Saturday, July 2, 2011

'ugly bumps' on the trunk

Why does this hornbeam have these bumps? Goats have prepared this tree over decades. They eat new growth. Like when you cut a hedge constantly it reacts with lots of new growth. The hornbeam has the habit to throw new growth from the base besides on the top. So the goats could not get into the crown at one point anymore. But they could get underneath go eat the new growth at the base. And so over decades the bumps appeared.

If one thinks that they are ugly you better get another tree, I am afraid. One could cut them off one by one and have a fat trunk with a hundred or so ugly scars which will never disappear.

It would be better to do nothing and just feed and water the tree well. It will grow on the top and over many years due to the lack of goats in my garden the trunk may become more handsome.

Or does it have to? Twenty five years ago I made this photograph of a European (English) oak in the south of England. It has this most unusual sexy trunk. I wanted to see what it would look like in a bonsai pot. I can see amazing similarities to my hornbeam. If someone ever doubted that one can jut go to nature and copy a few details of a real tree and create a naturalistic bonsai - here we are.




7 comments:

Anonymous said...

I wouldn't worry as people are used to seeing these residual knobbles on several sorts of park and street trees.

Looks authentic.

Don said...

This is a very special hornbeam and the "bumps" give it a feeling of age. I really like these sorts of growths on trees. There are some types of tree that forms "lignotubers" near their bases -- certain eucalyptus for instance. I think they are interesting and beautiful.

Al Polito said...

I agree completely. God bless the goats and God bless the warts. It's the imperfections that make life and art beautiful.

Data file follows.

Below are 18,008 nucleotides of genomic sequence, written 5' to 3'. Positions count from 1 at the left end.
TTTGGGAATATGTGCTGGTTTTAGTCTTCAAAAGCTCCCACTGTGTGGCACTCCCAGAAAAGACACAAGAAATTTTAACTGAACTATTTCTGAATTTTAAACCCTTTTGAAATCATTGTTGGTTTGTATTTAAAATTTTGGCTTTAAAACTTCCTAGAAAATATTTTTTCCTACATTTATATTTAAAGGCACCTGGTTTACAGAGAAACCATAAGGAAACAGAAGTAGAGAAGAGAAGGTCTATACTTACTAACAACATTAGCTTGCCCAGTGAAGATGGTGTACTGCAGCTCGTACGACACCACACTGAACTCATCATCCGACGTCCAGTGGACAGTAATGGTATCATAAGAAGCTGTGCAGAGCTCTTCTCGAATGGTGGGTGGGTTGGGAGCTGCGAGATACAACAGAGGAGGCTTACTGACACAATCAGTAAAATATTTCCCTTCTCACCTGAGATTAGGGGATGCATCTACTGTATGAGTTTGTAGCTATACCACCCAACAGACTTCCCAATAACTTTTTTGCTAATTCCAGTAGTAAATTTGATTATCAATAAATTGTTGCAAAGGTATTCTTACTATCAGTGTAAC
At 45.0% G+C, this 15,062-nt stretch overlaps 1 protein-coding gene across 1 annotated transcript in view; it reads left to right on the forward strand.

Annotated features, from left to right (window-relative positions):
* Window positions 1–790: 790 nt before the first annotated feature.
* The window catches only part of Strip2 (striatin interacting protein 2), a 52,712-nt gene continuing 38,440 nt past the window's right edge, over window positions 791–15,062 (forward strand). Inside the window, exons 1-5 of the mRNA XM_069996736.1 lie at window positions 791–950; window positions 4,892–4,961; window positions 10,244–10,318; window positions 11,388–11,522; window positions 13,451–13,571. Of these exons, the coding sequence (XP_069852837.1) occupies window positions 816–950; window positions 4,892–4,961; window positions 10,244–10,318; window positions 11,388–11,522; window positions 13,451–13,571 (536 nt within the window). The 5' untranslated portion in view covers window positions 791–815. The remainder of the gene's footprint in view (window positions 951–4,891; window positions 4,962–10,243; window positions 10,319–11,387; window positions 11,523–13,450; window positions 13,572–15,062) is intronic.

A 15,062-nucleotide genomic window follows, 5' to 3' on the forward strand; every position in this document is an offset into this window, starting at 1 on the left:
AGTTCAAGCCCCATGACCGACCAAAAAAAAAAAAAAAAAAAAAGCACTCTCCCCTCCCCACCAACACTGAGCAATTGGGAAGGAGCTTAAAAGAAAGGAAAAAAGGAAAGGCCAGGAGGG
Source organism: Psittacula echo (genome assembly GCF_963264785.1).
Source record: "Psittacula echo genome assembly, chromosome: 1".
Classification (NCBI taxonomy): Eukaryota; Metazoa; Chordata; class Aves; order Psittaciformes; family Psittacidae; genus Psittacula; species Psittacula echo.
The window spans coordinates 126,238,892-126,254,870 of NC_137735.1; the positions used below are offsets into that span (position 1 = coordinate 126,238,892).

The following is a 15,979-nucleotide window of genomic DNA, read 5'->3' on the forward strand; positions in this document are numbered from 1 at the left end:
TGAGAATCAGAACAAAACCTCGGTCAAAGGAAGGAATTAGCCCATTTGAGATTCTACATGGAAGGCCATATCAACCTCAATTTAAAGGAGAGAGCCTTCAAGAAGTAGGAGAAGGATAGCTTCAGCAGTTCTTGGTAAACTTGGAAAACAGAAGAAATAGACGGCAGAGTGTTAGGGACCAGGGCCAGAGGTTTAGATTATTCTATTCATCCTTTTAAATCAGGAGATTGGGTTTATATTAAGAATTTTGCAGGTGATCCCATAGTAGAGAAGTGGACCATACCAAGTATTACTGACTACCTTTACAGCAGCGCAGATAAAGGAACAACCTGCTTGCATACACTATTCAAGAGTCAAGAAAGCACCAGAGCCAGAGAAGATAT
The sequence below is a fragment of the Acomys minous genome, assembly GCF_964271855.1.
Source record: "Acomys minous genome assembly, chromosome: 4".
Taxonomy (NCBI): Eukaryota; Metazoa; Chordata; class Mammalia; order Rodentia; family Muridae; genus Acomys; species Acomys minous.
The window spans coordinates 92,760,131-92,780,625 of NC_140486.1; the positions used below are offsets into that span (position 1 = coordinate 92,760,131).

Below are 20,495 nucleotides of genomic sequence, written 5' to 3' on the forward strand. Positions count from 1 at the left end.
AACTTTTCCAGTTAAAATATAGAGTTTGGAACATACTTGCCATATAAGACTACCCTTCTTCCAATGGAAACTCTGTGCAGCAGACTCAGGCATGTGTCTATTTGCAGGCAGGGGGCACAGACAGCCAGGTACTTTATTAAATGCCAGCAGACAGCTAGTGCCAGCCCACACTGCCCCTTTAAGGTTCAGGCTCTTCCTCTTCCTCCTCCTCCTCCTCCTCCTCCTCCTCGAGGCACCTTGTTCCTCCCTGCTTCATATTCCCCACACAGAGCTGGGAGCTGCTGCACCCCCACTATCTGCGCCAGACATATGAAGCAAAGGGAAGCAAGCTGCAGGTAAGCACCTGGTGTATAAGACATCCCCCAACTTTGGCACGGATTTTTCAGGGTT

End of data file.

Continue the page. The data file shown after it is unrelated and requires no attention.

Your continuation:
Anonymous said...

I, for one, don't like those bumps. I would cut them off. Maybe not all at once, but I think it could be done in two batches. Of course the bark would never be as smooth as it is on "normal" parts of the trunk and branches. I think, however, that with a couple of tricks (similar to the shari "sculpting" but much shallower, without removing all the bark layers, using various grades of sandpaper or with very mild sandblasting) it could be blended into the upper part of the trunk rather well. In other words, I would gladly sacrifice the smoothness of the bark for the improvement of the nebari.

Biking Badger said...

I agree with Don and Al about the bumps and the fact that this makes the tree more unique. The last thing we want to see is a cookie cutter tree. I always look for tree's that have these imperfections and try to make them the focal point.

Anonymous said...

Sure. But this particular tree would hardly be a cookie-cutter type if it hadn't had those bumps. There are still plenty of other "imperfections" to work with.

Anonymous said...

It kind of looks like a speedo on a tree :)